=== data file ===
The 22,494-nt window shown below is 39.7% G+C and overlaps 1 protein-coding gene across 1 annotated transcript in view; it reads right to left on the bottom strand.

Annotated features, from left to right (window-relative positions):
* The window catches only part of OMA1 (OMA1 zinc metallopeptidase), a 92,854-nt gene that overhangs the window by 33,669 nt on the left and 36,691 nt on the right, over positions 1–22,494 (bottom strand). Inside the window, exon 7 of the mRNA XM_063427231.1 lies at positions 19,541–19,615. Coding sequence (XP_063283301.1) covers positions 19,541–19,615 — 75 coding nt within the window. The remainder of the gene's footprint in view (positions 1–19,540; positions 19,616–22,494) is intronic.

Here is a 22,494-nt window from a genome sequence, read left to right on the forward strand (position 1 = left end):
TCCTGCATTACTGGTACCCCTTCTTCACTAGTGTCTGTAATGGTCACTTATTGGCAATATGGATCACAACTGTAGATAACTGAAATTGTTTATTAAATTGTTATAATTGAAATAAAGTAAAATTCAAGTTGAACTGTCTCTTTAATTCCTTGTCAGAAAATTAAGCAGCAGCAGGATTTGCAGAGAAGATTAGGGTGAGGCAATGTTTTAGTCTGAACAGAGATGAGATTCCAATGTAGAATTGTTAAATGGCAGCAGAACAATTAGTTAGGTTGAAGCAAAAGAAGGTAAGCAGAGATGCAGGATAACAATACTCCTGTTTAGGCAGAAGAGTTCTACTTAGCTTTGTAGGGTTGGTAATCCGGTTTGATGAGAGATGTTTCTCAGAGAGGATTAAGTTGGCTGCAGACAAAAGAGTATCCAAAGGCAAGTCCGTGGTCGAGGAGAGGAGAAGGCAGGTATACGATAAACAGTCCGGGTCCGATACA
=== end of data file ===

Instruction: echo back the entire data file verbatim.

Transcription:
The 22,494-nt window shown below is 39.7% G+C and overlaps 1 protein-coding gene across 1 annotated transcript in view; it reads right to left on the bottom strand.

Annotated features, from left to right (window-relative positions):
* The window catches only part of OMA1 (OMA1 zinc metallopeptidase), a 92,854-nt gene that overhangs the window by 33,669 nt on the left and 36,691 nt on the right, over positions 1–22,494 (bottom strand). Inside the window, exon 7 of the mRNA XM_063427231.1 lies at positions 19,541–19,615. Coding sequence (XP_063283301.1) covers positions 19,541–19,615 — 75 coding nt within the window. The remainder of the gene's footprint in view (positions 1–19,540; positions 19,616–22,494) is intronic.

Here is a 22,494-nt window from a genome sequence, read left to right on the forward strand (position 1 = left end):
TCCTGCATTACTGGTACCCCTTCTTCACTAGTGTCTGTAATGGTCACTTATTGGCAATATGGATCACAACTGTAGATAACTGAAATTGTTTATTAAATTGTTATAATTGAAATAAAGTAAAATTCAAGTTGAACTGTCTCTTTAATTCCTTGTCAGAAAATTAAGCAGCAGCAGGATTTGCAGAGAAGATTAGGGTGAGGCAATGTTTTAGTCTGAACAGAGATGAGATTCCAATGTAGAATTGTTAAATGGCAGCAGAACAATTAGTTAGGTTGAAGCAAAAGAAGGTAAGCAGAGATGCAGGATAACAATACTCCTGTTTAGGCAGAAGAGTTCTACTTAGCTTTGTAGGGTTGGTAATCCGGTTTGATGAGAGATGTTTCTCAGAGAGGATTAAGTTGGCTGCAGACAAAAGAGTATCCAAAGGCAAGTCCGTGGTCGAGGAGAGGAGAAGGCAGGTATACGATAAACAGTCCGGGTCCGATACA